Much of the news this past week has been dominated by United States conflicts with the government of Iran. Older folks such as myself, recall the tense situation in the late 1970s when the Shah of Iran was ousted and militant students stormed the US embassy in Tehran, demanding the extradition of the Shah, who had found refuge in the United States. The Shah died in Cairo, Egypt while undergoing treatment for cancer. The militant students took 52 hostages from the embassy, triggering a major international crisis that lasted for more than a year.
The Ayatollah Khomeini, founder of the Islamic Republic, became the country’s supreme leader.
Kathryn and Max Pahmeier and their daughters, Laurie and Jody, lived in Tehran during the tumultuous transition of regimes. Kathryn and Max were employees of Boeing.
Max’s job was to teach Iranians in the Shah’s military the aerodynamics and mechanics of flying airplanes. Kathryn worked at the United Nations in the departments of tourism and information. “It “was a wonderful experience,” she said.
While the Pahmeiers were in Tehran, Boeing introduced a program which allowed employees and their families to get out of the country every six months and “go wherever we wanted in certain circumference, which included Europe and Asia,” said Kathryn.
The family also enjoyed R&R when they went skiing about 50 miles out of the city.
The family lived in an apartment that was not far from the embassy, which was later stormed by the militant students.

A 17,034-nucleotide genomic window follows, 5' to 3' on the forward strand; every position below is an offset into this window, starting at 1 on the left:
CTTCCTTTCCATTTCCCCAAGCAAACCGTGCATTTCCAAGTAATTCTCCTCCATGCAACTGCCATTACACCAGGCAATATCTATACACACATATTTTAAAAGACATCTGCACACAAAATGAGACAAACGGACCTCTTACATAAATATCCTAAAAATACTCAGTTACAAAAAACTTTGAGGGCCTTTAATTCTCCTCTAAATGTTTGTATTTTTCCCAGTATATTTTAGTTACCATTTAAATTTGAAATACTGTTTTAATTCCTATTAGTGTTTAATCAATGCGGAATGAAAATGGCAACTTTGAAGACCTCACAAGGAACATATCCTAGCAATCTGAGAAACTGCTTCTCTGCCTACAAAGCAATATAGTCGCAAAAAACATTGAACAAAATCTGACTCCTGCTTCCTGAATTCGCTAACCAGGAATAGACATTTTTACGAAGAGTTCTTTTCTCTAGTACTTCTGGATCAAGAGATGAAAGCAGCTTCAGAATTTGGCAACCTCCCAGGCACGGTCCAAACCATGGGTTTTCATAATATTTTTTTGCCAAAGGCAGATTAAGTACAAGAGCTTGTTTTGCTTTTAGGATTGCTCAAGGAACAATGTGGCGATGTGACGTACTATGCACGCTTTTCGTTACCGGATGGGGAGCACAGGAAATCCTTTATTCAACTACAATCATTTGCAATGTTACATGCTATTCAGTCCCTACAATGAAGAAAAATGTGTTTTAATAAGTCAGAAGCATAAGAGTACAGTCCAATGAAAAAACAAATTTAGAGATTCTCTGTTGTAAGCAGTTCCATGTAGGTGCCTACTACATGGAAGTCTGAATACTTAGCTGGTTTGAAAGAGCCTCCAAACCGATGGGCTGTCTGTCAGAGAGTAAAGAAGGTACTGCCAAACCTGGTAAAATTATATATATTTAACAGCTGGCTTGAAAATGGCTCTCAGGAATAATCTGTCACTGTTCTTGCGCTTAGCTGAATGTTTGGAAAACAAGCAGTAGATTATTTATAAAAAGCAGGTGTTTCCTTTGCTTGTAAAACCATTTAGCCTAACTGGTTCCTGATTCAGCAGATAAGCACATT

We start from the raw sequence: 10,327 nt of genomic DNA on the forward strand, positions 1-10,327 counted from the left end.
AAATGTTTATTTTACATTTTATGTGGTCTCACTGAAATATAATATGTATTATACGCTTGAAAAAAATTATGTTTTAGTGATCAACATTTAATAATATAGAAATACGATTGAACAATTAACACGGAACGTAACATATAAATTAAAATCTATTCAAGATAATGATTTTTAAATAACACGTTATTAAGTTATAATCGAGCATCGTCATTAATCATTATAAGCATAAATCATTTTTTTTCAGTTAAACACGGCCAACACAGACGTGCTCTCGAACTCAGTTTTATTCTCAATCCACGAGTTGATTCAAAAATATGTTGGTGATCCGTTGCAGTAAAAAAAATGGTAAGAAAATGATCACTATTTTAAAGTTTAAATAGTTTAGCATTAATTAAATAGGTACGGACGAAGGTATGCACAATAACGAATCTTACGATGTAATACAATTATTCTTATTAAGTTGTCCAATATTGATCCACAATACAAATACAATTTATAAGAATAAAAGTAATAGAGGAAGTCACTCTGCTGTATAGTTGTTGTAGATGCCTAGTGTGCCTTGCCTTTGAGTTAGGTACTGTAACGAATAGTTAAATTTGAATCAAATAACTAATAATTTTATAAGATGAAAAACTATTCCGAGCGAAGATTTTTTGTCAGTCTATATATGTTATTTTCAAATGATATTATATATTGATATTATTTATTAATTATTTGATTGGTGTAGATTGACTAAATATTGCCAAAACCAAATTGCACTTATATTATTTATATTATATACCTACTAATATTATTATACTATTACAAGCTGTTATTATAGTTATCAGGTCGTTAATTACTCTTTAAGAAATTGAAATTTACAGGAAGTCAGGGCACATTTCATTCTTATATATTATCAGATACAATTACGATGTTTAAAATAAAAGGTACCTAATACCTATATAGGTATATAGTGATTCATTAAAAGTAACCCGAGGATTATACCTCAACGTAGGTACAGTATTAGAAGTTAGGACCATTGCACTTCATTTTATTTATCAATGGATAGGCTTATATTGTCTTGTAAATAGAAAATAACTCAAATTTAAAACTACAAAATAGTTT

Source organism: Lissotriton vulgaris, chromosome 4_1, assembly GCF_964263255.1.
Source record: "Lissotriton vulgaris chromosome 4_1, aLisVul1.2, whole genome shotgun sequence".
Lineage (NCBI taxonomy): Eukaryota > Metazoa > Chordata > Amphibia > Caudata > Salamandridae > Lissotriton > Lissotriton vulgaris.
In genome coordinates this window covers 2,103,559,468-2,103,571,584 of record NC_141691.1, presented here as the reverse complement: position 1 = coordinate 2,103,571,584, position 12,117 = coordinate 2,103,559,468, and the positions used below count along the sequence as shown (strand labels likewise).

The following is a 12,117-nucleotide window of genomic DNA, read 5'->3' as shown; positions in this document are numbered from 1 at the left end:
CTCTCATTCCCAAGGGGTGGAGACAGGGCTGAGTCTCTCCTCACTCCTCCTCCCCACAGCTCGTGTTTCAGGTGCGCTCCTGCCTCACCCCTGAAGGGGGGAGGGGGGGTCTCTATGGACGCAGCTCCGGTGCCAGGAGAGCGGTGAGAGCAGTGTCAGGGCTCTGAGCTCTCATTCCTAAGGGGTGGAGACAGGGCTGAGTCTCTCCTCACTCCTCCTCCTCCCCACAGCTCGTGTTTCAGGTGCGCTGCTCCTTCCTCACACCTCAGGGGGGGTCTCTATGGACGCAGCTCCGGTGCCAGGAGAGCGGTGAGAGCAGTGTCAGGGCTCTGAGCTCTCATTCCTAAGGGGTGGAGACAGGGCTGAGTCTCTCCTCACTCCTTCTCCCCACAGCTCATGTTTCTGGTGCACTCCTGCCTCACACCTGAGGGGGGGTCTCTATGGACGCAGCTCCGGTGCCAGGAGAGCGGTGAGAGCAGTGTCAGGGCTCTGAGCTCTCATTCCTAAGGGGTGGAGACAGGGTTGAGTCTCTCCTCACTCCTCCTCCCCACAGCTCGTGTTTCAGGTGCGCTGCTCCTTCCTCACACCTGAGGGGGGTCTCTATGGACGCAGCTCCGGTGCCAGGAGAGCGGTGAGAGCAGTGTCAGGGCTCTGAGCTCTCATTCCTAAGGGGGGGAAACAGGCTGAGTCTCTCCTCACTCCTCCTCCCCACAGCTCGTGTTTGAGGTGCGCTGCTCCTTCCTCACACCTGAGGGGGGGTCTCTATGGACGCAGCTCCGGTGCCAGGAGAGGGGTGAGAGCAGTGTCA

The Pahmeiers did not have a car in Tehran, but were given vouchers for transportation.
The Pahmeier girls attended an American international school, but the parents decided to put Laurie in a private Lutheran school.
On Laurie’s first day of school, the school bus driver mistakenly dropped her off in the wrong neighborhood.
Her mother nervously stood by the living room window, waiting for her to come home. Praying for her safety, Kathryn was comforted in the knowledge that “Iranians loved children and were family oriented,” she said.
Laurie was eventually picked up by an elderly Iranian woman who took her to the police station, which notified the American embassy of the situation.
Needless to say, the experience was disconcerting for the Pahmeiers, but graver situations awaited them.
People were leaving Iran in droves as the political climate in Tehran heated up.
Kathryn was informed that she and the girls needed to leave the country as soon as possible. Max was in Germany at the time.
Kathryn and the girls got rides to the airport, which was filled with travelers leaving the country. “Half of Iran was trying to get out.” The counters were surrounded by people. Soon an Iranian man signaled for Kathryn and the girls to follow him. He took them to the head of the line. Kathryn called him a Good Samaritan.
The passengers boarded a Lufthansa plane.
Before take-off, an engine in the plane went out. The plane was grounded for the time being.
“That night they made us stay on the airplane,” said Kathryn. “That was fine. We had hot food and electricity. We were comfortable.”
The plane took off the next day and Kathryn gave a sigh of relief when they departed Iranian air space.
Max returned to Tehran and stayed there for awhile. Kathryn and the girls lived in Greece. The family was eventually united in the states. During that time, the Iranian students on American college campuses protested American influence.
Kathryn admits she was “very angry” about the demonstrations.
“When I was in their country I had to live according to their principles,” she said. She expected the same kind of respect from the Iranians in America.
Reflecting over the Pahmeiers’ stint in Iran, Kathryn said there were a lot of good people in Iran.
Currently the Pahmeiers live in Washington, but Kathryn is drawn to Kodiak, especially during holidays such as Pascha (Easter) and “Russian Christmas, which is currently being celebrated by the faithful.